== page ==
MAP Workshop at Harro Höfliger
From January 15th to 17th international experts discussed Microneedle Array Patches at Harro Höfliger.
It is only a slight prick – but the willingness to be vaccinated is dwindling in Germany. The situation is different in other parts of the world. There, immunization against avoidable infectious diseases, such as measles and tetanus, is in great demand, but the life-saving vaccinations do not reach people everywhere. Lack of infrastructure or a non-continuous cold chain for the vaccine makes access more difficult. Microneedle Array Patches (MAP) offer an alternative to conventional vaccination by syringe. They contain microscopic, vaccine-filled needle structures and could even be administered by non-medical staff if necessary.
At the "MAP Manufacturing Workshop" in Allmersbach im Tal, which took place from January 15th to 17th, health experts, scientists, developers and pharmacists exchanged information on the general application possibilities of MAPs, as well as their manufacture. The hosts were Harro Höfliger and PATH, a global health non-profit organization. Participants included representatives of the World Health Organization (WHO), UNICEF, the Bill & Melinda Gates Foundation, Gavi, as well as MAP developers from organizations and universities worldwide.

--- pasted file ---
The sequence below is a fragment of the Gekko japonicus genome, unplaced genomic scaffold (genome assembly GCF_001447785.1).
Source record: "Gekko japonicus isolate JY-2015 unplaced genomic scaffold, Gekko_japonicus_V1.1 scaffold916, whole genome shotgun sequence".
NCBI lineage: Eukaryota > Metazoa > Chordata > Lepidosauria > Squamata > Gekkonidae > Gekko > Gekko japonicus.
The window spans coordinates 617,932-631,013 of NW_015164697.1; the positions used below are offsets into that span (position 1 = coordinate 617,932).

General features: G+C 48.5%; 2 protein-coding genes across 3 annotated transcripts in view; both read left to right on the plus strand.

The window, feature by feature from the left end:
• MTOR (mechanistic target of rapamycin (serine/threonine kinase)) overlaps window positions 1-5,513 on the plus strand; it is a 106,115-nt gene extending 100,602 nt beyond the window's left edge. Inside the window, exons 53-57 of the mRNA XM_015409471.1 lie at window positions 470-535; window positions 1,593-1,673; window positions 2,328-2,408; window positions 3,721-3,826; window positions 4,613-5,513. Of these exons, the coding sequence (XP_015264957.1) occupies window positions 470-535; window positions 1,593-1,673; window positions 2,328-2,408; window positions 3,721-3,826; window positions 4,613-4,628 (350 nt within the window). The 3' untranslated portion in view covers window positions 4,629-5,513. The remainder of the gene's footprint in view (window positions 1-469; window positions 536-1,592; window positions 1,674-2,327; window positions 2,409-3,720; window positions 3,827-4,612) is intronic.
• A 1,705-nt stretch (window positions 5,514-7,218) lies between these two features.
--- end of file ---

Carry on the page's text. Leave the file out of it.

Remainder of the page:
"We have been involved in various microneedle systems for years, working closely with scientists, universities and various organizations, and have followed developments in this field together with our customers," said Stefan Bernsau, who is responsible for the Microneedles segment at Harro Höfliger. In addition to its expertise, Harro Höfliger offers the technology for fully automatic production, coating and drying, as well as packaging of the microneedle systems. For clinical studies and vaccination campaigns the microneedle systems need to be available in very large quantities and at reasonable costs.
The event was opened by Thomas Weller, CEO of Harro Höfliger, who was delighted to be hosting: "It makes us proud that we can help advance the MAPs. This shows that we have long been much more than just a machine manufacturer: we are a partner with the capacity to implement global developments of various new technologies."